A team of 13 Kanaka Maoli (native Hawaiian) and 2 non-native teenagers have created a video game entirely in the Hawaiian language. The game called He Ao Hou, or “a new world” in Hawaiian, tasks the player with exploring the galaxy within a narrative firmly rooted in native Hawaiian culture and storytelling tradition. Whereas many traditional sci-fi games prompt players to explore new worlds in search of resources or combatants, He Ao Hou asks the player to explore in order to gain and share knowledge with specific emphasis on aloha aina, or “the love and care of the land”. The game challenges traditional colonial white, western, male narratives and, as it was developed by young native Hawaiians, shares a perspective currently very underrepresented in video game and software design.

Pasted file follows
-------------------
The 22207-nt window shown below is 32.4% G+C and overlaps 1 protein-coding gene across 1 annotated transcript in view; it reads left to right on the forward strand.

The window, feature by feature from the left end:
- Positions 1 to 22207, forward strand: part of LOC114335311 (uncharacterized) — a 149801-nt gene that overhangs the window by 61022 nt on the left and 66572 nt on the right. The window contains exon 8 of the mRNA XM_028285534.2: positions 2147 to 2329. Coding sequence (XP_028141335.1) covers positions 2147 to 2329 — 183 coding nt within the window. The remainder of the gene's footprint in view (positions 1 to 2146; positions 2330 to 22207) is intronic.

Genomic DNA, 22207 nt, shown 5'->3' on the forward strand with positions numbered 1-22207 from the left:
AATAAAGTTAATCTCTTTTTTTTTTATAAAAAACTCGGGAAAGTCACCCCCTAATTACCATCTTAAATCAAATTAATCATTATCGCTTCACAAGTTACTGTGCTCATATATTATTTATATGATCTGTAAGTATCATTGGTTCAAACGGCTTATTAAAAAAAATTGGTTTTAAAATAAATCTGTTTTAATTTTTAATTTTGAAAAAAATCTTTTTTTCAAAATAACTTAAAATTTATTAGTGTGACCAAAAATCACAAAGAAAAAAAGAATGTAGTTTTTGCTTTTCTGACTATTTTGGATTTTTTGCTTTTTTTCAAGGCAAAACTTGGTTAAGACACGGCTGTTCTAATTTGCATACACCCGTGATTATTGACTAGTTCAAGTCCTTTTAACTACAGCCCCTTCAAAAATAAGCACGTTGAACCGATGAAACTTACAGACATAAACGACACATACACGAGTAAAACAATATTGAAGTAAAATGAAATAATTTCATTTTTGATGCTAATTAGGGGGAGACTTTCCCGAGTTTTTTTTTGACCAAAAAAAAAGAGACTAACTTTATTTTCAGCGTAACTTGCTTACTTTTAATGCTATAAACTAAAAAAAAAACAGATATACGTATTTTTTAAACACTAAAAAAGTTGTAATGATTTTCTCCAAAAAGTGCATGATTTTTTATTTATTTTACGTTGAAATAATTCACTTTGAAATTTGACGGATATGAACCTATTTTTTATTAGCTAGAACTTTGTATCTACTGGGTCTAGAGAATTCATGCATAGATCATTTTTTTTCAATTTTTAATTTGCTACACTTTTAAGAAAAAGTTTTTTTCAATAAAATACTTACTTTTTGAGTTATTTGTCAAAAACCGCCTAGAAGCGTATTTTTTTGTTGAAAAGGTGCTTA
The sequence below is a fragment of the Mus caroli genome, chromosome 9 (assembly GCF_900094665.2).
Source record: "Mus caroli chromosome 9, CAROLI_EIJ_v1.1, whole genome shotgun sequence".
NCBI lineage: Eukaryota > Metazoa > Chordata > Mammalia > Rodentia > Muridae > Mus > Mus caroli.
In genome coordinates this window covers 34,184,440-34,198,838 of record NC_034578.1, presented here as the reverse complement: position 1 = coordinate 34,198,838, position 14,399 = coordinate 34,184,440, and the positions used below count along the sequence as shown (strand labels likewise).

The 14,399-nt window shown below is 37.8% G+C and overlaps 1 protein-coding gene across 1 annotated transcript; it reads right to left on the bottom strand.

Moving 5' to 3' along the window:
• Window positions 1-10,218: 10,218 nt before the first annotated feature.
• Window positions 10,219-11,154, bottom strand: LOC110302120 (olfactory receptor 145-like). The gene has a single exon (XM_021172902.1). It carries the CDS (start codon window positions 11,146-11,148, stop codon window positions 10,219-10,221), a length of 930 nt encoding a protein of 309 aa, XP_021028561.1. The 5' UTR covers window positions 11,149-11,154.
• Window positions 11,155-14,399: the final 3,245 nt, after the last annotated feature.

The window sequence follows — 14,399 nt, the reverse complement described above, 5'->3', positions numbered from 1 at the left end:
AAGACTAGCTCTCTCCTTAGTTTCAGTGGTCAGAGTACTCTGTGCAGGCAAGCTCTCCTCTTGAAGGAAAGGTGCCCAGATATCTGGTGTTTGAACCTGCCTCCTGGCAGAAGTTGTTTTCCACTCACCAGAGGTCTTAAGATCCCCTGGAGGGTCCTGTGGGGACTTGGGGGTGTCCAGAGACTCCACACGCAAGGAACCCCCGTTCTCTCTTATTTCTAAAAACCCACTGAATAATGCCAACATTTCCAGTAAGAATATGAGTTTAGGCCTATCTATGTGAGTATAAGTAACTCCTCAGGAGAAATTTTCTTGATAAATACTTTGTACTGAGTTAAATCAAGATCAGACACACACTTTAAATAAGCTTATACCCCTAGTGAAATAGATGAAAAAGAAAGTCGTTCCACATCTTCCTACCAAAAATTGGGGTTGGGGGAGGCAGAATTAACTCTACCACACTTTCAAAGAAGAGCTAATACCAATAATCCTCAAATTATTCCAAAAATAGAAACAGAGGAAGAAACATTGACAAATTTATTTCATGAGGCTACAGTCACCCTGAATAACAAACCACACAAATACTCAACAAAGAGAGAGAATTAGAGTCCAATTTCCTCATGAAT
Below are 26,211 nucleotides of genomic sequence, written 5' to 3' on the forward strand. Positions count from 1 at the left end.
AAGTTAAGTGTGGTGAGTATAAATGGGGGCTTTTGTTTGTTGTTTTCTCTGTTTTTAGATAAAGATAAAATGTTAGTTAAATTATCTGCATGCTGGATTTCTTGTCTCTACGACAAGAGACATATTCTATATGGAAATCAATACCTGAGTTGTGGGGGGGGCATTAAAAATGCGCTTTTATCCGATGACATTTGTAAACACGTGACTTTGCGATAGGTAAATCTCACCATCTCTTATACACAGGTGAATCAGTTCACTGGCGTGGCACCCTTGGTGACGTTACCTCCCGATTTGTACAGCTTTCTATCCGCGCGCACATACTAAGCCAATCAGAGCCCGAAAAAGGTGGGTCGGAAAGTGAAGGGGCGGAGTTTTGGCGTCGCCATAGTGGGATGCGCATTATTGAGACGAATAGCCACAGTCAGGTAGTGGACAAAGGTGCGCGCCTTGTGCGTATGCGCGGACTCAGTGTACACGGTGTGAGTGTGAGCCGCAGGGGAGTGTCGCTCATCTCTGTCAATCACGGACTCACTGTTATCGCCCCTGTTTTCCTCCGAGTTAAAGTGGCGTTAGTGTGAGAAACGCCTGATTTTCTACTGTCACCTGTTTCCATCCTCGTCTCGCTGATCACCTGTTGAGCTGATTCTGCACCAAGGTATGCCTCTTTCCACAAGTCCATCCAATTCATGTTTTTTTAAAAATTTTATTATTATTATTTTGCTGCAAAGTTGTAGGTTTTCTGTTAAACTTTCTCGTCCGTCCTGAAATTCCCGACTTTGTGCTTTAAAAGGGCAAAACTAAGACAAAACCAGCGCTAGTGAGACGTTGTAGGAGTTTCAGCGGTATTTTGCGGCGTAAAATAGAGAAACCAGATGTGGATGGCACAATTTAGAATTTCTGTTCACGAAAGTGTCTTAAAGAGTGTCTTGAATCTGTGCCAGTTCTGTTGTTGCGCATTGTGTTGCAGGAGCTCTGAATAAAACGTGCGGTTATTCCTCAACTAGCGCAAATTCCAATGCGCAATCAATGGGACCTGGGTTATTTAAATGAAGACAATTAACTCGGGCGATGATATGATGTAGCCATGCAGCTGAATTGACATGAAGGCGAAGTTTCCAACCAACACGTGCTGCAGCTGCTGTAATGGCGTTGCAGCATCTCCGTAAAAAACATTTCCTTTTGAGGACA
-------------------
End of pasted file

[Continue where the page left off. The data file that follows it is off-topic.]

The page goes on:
As video games, software, and hardware design becomes more inclusive, could the predominant nature of video games and virtual worlds change? That is, with more diverse narrative and design choices, will the games and platforms mutate into more inclusive modes of entertainment and connectivity? If this does happen, what effect could more diversity in gaming and virtual worlds bring to creativity and innovation at large?